“Today is going to be so noisy!” exclaims Vivian Lai to Marcus Chin when he strolls into the room. She’s right. If you’ve ever been around the vivacious host, you would know that with Vivian, what you see is what you get. This means that if you’re in the same room with the 41-year-old host, you can forget about getting a moment’s peace. You are also likely to LOL at her humorous, off-the-cuff quips. “Why are you looking at me? Are you lusting after my beauty?” Vivian asks the program’s producer, while cupping her chin in her hands, after she catches the latter casually glancing at her.  It’s that same lightning-quick wit that made Mark Lee take a shine to her during her early showbiz days (but more on this later). 

We’re chilling in a studio at the Mediacorp Campus with Vivian who’s guesting on the second season of variety show The Love 97.2 Breakfast Quartet Season 2 aka the spin-off of mega-popular radio show featuring Marcus, Mark Lee, Dennis Chew and Chen Biyu. The goofy host is her usual rambunctious, joke-cracking self, brightening up the room with her loud, incessant chatter and larger-than-life personality. In other words, it’s business as usual for Vivian Lai. 

Who would have guessed then, that just a few days ago, her 43-year-old husband, Alain Ong, who’s the CEO of Pokka International, had been suspended from his duties at work? According to Shin Min Daily News, who broke the news, the change was part of a major shake-up in the company which saw up to eight top executives also suspended from their duties. The Chinese daily had received an anonymous tip-off a few days ago and approached Pokka who confirmed the news. The company stated that while Alain remains an employee with the company, all his duties have been taken over by the company’s Group CEO, and that an internal audit is being carried out.

Meanwhile, it remains to be seen if this will affect Vivian’s lucrative endorsement deal with the beverage giant. In 2012, it was reported that the actress was paid a million dollars to continue endorsing the brand. Will this spell the end of the actress’ decade-long run as Pokka ambassador (and our days of seeing Viv grace our TV screens sipping on green tea while standing in fields of green)? We tried reaching out to the actress for comment, but she didn’t pick up our call or respond to our Whatsapp messages.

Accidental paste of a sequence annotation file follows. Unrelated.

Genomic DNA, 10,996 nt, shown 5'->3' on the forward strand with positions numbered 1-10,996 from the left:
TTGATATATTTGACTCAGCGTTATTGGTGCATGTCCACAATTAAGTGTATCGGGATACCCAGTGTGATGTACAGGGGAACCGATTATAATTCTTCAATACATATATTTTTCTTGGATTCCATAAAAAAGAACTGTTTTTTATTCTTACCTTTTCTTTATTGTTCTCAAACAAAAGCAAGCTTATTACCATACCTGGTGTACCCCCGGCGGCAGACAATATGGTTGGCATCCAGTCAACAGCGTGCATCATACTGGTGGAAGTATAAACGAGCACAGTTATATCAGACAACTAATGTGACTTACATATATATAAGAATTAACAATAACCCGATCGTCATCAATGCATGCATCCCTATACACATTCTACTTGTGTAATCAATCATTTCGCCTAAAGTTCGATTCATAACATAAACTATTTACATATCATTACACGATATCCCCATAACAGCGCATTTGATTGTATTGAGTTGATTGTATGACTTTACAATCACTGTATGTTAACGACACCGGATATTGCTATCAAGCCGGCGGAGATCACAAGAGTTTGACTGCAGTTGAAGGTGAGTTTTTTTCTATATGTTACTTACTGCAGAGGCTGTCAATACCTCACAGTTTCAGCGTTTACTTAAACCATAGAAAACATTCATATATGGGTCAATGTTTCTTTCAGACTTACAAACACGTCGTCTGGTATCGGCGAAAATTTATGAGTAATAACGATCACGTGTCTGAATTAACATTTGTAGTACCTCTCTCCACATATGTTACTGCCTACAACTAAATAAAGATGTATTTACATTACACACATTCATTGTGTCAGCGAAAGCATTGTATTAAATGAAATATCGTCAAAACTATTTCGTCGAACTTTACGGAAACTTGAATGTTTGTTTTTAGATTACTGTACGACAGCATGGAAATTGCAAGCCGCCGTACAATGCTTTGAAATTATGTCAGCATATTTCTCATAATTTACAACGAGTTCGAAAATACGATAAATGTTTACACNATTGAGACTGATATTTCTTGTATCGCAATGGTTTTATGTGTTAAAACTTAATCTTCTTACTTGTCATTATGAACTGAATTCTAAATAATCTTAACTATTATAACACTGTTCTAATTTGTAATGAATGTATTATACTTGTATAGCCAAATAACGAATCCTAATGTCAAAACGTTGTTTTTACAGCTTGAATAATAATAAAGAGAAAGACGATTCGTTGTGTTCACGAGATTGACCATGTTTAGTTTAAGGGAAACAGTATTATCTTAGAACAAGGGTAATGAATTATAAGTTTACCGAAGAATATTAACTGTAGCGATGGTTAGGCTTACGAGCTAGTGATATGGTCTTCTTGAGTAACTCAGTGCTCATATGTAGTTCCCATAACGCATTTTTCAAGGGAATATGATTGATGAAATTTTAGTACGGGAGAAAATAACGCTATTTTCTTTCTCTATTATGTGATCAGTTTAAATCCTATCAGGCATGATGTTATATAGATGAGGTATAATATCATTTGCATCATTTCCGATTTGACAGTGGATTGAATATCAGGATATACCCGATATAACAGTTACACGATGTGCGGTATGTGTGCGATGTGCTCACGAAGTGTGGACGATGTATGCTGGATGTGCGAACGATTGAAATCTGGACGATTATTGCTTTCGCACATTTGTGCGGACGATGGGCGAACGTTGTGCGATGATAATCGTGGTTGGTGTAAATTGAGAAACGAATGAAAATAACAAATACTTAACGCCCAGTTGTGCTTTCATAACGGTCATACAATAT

In light of the recent turn in events, which came a day after we spoke to Vivian, we recalled something she told us during our 30-min chat. We had posed this question to the host: Given that she radiates contagious cheer all the time, what was the last thing that got her feeling really, really down? “I rarely feel down,” she chirped. “I always think that if your path doesn’t change, then you need to change your mind. There are no dead ends in life.” Let's hope Vivian's spunky optimism will help her weather this storm. 

8 DAYS: You’re the special guest for the finale episode of the second season of The Love 97.2 Breakfast Quartet Season 2. Part of your segment in today’s show was a throwback to your Star Search days. What memories do you have from that period of your life? 
VIVIAN LAI:
At that time, I had arrived in Singapore [from Taiwan] not too long ago, so I wasn’t aware that there was such a competition. I just followed my classmate to join it. One thing led to another, and I ended up winning the title in the female category of Star Search [in 1999]. Everyone had the mentality that those who came out of Star Search would go into acting in dramas. But acting is something that requires experience and training. And I didn’t know how to act. But they immediately pushed me to take on the supporting role of a drama. My first drama was with Chen Hanwei [in 2000 Ch 8 drama Knotty Liaison]. The Hanwei of that era was like Elvin Ng now [Ed: We guess she means Ch 8's resident heartthrob?], so of course, I felt tremendous pressure. I remember when that drama aired, I was scolded so badly by viewers. Firstly, they had an issue with my [Taiwanese] accent. Secondly, I wasn’t local enough. And nobody knew who I was, so they weren’t able to accept me. And thirdly, my acting wasn’t good enough. So after that drama, for the next six to eight months, I didn’t have any acting projects. It was a very low moment in my career. But at that time, I wasn’t feeling despondent. I just thought that if I didn’t have any acting projects, I could just go and do the things I liked. The highlight of my career was when I made the switch from acting in dramas to hosting variety shows instead.